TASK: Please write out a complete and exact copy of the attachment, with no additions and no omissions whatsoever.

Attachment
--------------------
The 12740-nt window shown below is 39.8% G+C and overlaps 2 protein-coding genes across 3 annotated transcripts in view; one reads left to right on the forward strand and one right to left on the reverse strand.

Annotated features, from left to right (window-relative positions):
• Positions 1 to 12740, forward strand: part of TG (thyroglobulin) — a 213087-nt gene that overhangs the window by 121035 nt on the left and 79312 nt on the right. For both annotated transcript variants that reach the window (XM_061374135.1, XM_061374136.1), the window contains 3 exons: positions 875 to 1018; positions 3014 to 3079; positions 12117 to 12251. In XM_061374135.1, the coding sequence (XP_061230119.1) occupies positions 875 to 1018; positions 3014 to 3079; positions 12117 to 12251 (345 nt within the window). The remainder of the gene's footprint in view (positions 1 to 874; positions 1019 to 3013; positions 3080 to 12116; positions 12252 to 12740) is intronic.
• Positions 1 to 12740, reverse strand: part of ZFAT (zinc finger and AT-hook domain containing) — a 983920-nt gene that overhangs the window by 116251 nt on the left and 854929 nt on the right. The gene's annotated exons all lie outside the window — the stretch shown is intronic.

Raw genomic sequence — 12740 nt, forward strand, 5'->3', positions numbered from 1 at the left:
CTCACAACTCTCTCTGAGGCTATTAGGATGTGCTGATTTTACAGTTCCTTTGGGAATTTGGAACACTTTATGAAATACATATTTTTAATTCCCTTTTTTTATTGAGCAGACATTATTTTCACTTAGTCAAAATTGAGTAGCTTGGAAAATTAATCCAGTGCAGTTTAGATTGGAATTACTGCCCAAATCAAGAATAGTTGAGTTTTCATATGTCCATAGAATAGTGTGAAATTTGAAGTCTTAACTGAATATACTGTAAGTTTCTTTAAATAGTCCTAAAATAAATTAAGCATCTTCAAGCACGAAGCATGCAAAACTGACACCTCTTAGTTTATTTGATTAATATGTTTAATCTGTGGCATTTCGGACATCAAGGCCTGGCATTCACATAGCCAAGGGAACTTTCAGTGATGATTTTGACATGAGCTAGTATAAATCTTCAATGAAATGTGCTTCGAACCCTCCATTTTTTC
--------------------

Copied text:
The 12740-nt window shown below is 39.8% G+C and overlaps 2 protein-coding genes across 3 annotated transcripts in view; one reads left to right on the forward strand and one right to left on the reverse strand.

Annotated features, from left to right (window-relative positions):
• Positions 1 to 12740, forward strand: part of TG (thyroglobulin) — a 213087-nt gene that overhangs the window by 121035 nt on the left and 79312 nt on the right. For both annotated transcript variants that reach the window (XM_061374135.1, XM_061374136.1), the window contains 3 exons: positions 875 to 1018; positions 3014 to 3079; positions 12117 to 12251. In XM_061374135.1, the coding sequence (XP_061230119.1) occupies positions 875 to 1018; positions 3014 to 3079; positions 12117 to 12251 (345 nt within the window). The remainder of the gene's footprint in view (positions 1 to 874; positions 1019 to 3013; positions 3080 to 12116; positions 12252 to 12740) is intronic.
• Positions 1 to 12740, reverse strand: part of ZFAT (zinc finger and AT-hook domain containing) — a 983920-nt gene that overhangs the window by 116251 nt on the left and 854929 nt on the right. The gene's annotated exons all lie outside the window — the stretch shown is intronic.

Raw genomic sequence — 12740 nt, forward strand, 5'->3', positions numbered from 1 at the left:
CTCACAACTCTCTCTGAGGCTATTAGGATGTGCTGATTTTACAGTTCCTTTGGGAATTTGGAACACTTTATGAAATACATATTTTTAATTCCCTTTTTTTATTGAGCAGACATTATTTTCACTTAGTCAAAATTGAGTAGCTTGGAAAATTAATCCAGTGCAGTTTAGATTGGAATTACTGCCCAAATCAAGAATAGTTGAGTTTTCATATGTCCATAGAATAGTGTGAAATTTGAAGTCTTAACTGAATATACTGTAAGTTTCTTTAAATAGTCCTAAAATAAATTAAGCATCTTCAAGCACGAAGCATGCAAAACTGACACCTCTTAGTTTATTTGATTAATATGTTTAATCTGTGGCATTTCGGACATCAAGGCCTGGCATTCACATAGCCAAGGGAACTTTCAGTGATGATTTTGACATGAGCTAGTATAAATCTTCAATGAAATGTGCTTCGAACCCTCCATTTTTTC